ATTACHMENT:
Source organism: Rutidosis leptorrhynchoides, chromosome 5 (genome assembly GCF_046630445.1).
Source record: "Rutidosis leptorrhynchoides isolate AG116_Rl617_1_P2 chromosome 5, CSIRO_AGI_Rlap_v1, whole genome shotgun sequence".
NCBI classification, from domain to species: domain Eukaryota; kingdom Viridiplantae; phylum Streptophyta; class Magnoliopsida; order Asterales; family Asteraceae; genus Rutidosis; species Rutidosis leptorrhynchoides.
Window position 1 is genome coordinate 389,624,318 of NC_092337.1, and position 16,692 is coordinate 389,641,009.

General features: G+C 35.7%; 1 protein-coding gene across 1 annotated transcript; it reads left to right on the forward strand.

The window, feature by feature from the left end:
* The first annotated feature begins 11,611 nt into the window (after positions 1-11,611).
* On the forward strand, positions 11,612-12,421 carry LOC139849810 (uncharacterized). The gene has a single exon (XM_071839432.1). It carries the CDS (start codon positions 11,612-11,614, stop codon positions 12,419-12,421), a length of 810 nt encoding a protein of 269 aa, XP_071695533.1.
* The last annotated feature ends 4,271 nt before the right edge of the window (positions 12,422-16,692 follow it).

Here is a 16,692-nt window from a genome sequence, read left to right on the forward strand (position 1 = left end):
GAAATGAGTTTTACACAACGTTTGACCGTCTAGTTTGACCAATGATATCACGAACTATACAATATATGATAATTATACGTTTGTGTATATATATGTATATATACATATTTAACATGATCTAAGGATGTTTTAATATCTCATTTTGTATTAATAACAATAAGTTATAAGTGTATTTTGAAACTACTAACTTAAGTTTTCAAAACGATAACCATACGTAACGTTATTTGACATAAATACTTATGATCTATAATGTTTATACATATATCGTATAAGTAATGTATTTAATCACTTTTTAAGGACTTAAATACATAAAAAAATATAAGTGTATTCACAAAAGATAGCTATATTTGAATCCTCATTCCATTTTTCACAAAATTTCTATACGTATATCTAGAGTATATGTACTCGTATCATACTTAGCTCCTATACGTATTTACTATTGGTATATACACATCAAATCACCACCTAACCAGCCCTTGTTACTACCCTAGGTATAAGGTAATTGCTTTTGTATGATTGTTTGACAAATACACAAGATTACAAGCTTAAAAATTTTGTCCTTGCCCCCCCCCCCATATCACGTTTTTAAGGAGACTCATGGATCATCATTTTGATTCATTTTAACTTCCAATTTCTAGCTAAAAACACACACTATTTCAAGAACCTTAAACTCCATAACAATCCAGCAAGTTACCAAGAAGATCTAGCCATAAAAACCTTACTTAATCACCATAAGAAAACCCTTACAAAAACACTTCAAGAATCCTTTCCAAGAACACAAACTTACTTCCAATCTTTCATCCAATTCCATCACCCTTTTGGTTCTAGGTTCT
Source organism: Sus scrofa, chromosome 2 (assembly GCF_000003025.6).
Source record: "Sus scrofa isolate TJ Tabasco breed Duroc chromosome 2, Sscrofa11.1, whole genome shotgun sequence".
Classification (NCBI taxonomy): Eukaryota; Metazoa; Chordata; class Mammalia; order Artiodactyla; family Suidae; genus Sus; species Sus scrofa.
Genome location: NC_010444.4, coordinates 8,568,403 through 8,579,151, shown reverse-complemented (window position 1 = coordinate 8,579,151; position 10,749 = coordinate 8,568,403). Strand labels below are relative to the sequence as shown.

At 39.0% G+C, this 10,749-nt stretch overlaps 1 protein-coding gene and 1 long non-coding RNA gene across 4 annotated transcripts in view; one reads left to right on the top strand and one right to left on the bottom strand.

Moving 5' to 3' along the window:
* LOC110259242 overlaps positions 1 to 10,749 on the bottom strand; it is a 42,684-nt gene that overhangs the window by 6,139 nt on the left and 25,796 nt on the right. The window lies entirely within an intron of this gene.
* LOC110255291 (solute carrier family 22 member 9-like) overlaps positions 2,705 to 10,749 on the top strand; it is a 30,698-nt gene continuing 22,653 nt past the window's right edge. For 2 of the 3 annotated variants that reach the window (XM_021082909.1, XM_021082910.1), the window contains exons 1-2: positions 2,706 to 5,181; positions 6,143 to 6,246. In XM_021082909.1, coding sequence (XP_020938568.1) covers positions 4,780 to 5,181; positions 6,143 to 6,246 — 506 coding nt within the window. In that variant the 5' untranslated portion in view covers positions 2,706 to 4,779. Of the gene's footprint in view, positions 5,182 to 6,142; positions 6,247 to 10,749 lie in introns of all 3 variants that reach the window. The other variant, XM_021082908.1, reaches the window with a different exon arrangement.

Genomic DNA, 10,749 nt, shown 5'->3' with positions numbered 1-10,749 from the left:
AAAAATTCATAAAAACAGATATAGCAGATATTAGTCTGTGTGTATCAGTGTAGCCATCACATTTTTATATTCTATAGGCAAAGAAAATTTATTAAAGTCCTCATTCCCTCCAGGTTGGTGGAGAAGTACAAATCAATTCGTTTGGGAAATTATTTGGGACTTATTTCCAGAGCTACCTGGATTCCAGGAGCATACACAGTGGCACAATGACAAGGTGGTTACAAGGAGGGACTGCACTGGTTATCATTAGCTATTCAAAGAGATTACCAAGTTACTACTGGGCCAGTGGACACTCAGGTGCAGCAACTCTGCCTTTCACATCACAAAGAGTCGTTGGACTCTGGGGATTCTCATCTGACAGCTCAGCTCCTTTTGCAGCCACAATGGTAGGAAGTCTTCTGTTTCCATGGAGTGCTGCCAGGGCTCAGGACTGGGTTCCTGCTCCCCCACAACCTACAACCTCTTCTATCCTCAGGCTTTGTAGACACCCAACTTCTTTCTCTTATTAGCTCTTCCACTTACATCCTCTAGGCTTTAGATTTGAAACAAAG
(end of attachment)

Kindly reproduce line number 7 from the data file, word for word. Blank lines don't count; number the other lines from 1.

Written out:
* The first annotated feature begins 11,611 nt into the window (after positions 1-11,611).